But there is in New York City.
Last year, New York cops issued tickets to 7,373 riders for putting their feet or bags on seats, or for simply bagging out across three seats. The tickets carry a $50 fine.
New York police say focusing on these petty "crimes" help keep the subway safer. That's the "broken windows" theory of policing. From Wikipedia:
The broken windows theory was first introduced by social scientists James Q. Wilson and George L. Kelling, in an article titled "Broken Windows" and which appeared in the March 1982 edition of The Atlantic Monthly. The title comes from the following example:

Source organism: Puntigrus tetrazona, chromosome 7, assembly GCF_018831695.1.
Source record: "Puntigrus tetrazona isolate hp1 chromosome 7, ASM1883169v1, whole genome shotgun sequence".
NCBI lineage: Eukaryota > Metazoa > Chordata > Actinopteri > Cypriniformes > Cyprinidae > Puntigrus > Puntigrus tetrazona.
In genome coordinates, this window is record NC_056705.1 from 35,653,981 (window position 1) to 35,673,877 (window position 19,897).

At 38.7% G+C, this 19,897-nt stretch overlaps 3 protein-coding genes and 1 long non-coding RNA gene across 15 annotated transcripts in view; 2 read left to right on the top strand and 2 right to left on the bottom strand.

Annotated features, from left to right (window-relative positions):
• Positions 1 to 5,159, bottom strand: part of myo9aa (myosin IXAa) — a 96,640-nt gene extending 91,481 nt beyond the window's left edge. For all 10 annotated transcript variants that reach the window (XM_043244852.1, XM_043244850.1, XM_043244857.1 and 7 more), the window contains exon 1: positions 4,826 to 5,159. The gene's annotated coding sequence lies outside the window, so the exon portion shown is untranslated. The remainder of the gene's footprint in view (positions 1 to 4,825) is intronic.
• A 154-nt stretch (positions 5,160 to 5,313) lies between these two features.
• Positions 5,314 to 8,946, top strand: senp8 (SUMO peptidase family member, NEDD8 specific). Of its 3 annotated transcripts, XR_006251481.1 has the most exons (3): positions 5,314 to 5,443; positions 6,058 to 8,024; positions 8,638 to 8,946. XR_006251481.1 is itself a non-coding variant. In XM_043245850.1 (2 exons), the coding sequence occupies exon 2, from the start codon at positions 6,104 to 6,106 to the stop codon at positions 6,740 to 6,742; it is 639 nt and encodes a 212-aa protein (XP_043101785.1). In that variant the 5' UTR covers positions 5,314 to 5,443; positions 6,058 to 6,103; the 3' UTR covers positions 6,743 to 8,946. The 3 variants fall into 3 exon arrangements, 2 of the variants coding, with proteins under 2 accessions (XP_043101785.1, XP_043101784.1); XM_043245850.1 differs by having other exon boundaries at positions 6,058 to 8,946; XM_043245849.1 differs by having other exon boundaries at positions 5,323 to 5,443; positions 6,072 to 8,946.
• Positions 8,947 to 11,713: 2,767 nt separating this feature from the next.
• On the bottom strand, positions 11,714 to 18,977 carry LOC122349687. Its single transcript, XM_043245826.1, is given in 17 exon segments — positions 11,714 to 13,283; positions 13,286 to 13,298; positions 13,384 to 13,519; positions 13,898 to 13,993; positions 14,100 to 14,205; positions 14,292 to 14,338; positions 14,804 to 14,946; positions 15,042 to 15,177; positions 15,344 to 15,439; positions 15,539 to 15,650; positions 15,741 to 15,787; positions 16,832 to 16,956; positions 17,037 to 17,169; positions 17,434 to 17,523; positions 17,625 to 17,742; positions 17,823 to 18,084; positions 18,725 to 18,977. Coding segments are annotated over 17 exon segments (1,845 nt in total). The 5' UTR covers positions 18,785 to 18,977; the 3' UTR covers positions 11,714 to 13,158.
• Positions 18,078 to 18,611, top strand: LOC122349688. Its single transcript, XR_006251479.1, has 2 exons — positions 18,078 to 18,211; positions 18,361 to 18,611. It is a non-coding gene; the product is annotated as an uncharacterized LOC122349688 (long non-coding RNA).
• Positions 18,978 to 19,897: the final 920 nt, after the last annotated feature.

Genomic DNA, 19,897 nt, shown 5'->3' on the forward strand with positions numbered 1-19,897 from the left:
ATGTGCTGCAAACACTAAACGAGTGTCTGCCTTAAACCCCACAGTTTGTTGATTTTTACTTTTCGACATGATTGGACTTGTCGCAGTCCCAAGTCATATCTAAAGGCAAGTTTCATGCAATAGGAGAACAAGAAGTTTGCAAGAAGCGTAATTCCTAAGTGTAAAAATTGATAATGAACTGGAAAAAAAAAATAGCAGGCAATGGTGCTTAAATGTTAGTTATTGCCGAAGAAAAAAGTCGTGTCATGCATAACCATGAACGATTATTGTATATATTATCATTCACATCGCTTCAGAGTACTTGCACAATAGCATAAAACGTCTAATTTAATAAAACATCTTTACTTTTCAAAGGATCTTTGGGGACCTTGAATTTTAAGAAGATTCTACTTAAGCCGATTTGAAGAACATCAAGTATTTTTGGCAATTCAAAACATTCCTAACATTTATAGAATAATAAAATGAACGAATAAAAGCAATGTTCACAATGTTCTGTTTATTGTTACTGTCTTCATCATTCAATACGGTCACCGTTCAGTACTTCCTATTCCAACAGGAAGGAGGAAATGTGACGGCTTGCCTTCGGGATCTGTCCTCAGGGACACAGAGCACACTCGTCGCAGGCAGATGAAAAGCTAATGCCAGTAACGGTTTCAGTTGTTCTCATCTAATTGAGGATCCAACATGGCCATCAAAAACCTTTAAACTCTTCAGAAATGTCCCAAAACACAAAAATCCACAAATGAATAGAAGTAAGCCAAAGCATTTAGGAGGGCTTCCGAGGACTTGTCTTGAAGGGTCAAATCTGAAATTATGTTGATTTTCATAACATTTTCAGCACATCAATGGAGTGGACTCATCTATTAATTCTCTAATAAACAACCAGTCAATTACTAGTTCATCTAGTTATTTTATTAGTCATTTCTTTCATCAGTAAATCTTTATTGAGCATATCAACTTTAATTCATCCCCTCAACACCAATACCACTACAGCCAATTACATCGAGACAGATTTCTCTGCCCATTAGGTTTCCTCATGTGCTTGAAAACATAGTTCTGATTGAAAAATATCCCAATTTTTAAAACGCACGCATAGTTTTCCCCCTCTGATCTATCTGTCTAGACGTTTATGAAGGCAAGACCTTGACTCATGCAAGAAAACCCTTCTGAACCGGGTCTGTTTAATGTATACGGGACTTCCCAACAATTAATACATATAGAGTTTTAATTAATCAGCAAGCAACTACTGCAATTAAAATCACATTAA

Consider a building with a few broken windows. If the windows are not repaired, the tendency is for vandals to break a few more windows. Eventually, they may even break into the building, and if it's unoccupied, perhaps become squatters or light fires inside. Or consider a sidewalk. Some litter accumulates. Soon, more litter accumulates. Eventually, people even start leaving bags of trash from take-out restaurants there or breaking into cars.
It's actually a good theory that has worked in many cities. But would it work on the CTA? What do you think?